After a solid showing at Euro 2020 with Hungary, Attila Szalai’s career looks to be on the up.
The Fenerbahce centre-back is attracting interest from across Europe, with Atletico Madrid and Juventus two of many to be chasing his signature, but CNNTurk believe that it is Chelsea who have won the race for the highly rated 23-year-old.
Hungary boss Marco Rossi has even claimed that Szalai’s move to Chelsea is a ‘done deal‘, so it’s probably time you get to know him.
Centre-backs who are strong on their left foot are all the rage these days, and Szalai fits the bill perfectly.
However, he hasn’t always had the chance to make the most of his skills on the left side of defence, playing at the heart of back threes for both club and country.
Because of his 6’4 frame and ball-playing abilities, many managers prefer to use Szalai at the heart of their system, and understandably so.
To make it in the modern game, defenders need to be comfortable with the ball at their feet. Szalai takes that to the extreme.
Playing in a back three affords Szalai some attacking freedom and he loves to exploit that with a cross-field pass or a quick ball forwards into midfield. He starts most of Fenerbahce’s attacks with his vision.
If a pass isn’t on, Szalai doesn’t panic and is instead brave enough to step out of defence and charge forwards on runs. The 23-year-old is comfortable in the final third, but don’t expect him to be an elite playmaker or goalscorer when he gets there.
As a tall, agile defender with a keen eye for a pass, it should come as no surprise that Szalai has been compared to Liverpool centre-back Virgil van Dijk.
Szalai has even confessed to seeing Van Dijk as the best defender around and admits to modelling his game on the Dutchman.
“To me, Van Dijk was and still is the best defender in the world before he got injured,” he told Fenerbahce’s official website. “I love watching footage of him.”
Forward Dominik Szoboszlai is the most high-profile wonderkid in the Hungarian setup, but many close to him have confessed to seeing Szalai as the future of the national team.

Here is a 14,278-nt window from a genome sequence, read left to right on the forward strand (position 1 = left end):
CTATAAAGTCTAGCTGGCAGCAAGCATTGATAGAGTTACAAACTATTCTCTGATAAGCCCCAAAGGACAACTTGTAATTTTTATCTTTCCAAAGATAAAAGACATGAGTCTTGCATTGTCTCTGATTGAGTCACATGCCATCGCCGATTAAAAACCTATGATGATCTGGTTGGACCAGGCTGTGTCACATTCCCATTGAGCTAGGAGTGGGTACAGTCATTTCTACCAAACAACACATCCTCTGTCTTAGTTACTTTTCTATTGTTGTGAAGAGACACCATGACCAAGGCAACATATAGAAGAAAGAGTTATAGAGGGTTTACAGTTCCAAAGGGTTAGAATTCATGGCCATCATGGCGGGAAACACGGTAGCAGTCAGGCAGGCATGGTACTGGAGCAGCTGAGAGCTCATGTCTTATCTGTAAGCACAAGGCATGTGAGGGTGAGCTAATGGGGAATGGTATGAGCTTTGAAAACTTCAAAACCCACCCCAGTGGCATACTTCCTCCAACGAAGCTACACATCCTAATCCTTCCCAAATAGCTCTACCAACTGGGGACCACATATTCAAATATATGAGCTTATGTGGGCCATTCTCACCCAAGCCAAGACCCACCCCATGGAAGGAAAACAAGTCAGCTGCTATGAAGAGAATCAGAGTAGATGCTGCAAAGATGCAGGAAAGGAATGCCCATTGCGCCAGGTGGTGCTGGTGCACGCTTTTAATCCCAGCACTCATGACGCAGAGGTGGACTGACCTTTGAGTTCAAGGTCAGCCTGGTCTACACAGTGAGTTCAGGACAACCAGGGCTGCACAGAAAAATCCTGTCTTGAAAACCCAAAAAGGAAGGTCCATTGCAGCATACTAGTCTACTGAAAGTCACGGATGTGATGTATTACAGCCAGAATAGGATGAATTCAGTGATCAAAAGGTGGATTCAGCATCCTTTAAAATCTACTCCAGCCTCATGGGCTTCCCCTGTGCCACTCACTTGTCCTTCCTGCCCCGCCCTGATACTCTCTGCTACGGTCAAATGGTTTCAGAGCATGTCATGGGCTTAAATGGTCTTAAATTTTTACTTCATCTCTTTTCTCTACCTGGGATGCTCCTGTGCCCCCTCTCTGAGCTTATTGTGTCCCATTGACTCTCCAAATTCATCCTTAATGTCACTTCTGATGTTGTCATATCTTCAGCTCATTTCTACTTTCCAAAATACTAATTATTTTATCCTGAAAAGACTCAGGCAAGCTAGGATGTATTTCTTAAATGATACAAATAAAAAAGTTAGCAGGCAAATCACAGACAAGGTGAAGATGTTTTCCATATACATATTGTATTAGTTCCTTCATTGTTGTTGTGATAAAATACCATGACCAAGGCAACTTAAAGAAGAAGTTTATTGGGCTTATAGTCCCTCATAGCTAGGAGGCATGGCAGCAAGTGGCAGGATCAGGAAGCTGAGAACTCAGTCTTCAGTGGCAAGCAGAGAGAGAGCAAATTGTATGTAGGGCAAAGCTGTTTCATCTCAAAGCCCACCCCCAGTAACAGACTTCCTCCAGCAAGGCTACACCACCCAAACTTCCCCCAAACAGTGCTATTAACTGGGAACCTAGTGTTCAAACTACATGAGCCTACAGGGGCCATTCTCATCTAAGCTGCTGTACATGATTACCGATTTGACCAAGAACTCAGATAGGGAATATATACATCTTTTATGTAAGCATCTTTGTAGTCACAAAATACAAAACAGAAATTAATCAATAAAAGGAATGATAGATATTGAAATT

“If you ask him, he would remember that I told him he is the future of Hungarian football,” former Hungary Under-21 coach Michael Boris told First Time Finish.
Hungary boss Marco Rossi also told Inside Futbol: “I think he will learn year after year, and in two or three years, he will be among the top central defenders in Europe.”
“He’s a 100% professional. He is one of the most intensive and focused football players I have ever met in my life,” said Petros Konnafis, former sporting director at Apollon Limassol, one of Szalai’s old sides.
“Attila was always doing extra training, he was always trying to learn and trying to work on his body. He worked a lot and he worked very hard.
“In football you need to be a smart guy and polite and Attila was a really smart guy. He speaks four or five languages. He’s very clever and he studies a lot as well so he’s not just a football player, he’s the full package.”
For years now, Szalai has been telling reporters that he dreams of testing himself in a top European league. He’s regularly asked that question, and it’s always the same answer.
“I’m a Fenerbahce player, my contract is here for years, and I’m happy in Istanbul and proud to be playing for this team,” he told Nemzetis Sport.
“It’s no secret, of course, that I’d like to test myself in one of the top leagues. That’s why I work day in and day out to give me that opportunity.”
A move to Chelsea may go down well with Szalai, who has previously confessed to idolising Brazilian centre-back Thiago Silva.
Back when Silva was with AC Milan, Szalai told Foci Club that the Brazilian was his favourite player and the Rossoneri were his favourite side.
Should he head to Stamford Bridge in January, he could be lining up right alongside his hero.
A quick glance at Szalai and you’d think he’s more of an old-school centre-back who just wants to wrestle and head the ball. While he loves doing that, he’s far more than just a 6’4 monster.
He’s not giving Usain Bolt a run for his money anytime soon, but Szalai can hold his own against most forwards in a race and isn’t scared of anyone one-on-one.
With that agility, Szalai likes to vary the way he defends. He’s happy to push up high and bank on his recovery pace but is also smart enough to know when he needs to sit back and wait for the trouble to come to him.
When you watch Szalai play, you might hear his teammates call him ‘Sancho’ – a nickname which has nothing to do with Manchester United man Jadon.
It’s actually a name which was given to his father, also called Attila, who played for Hungary in the late 1980s.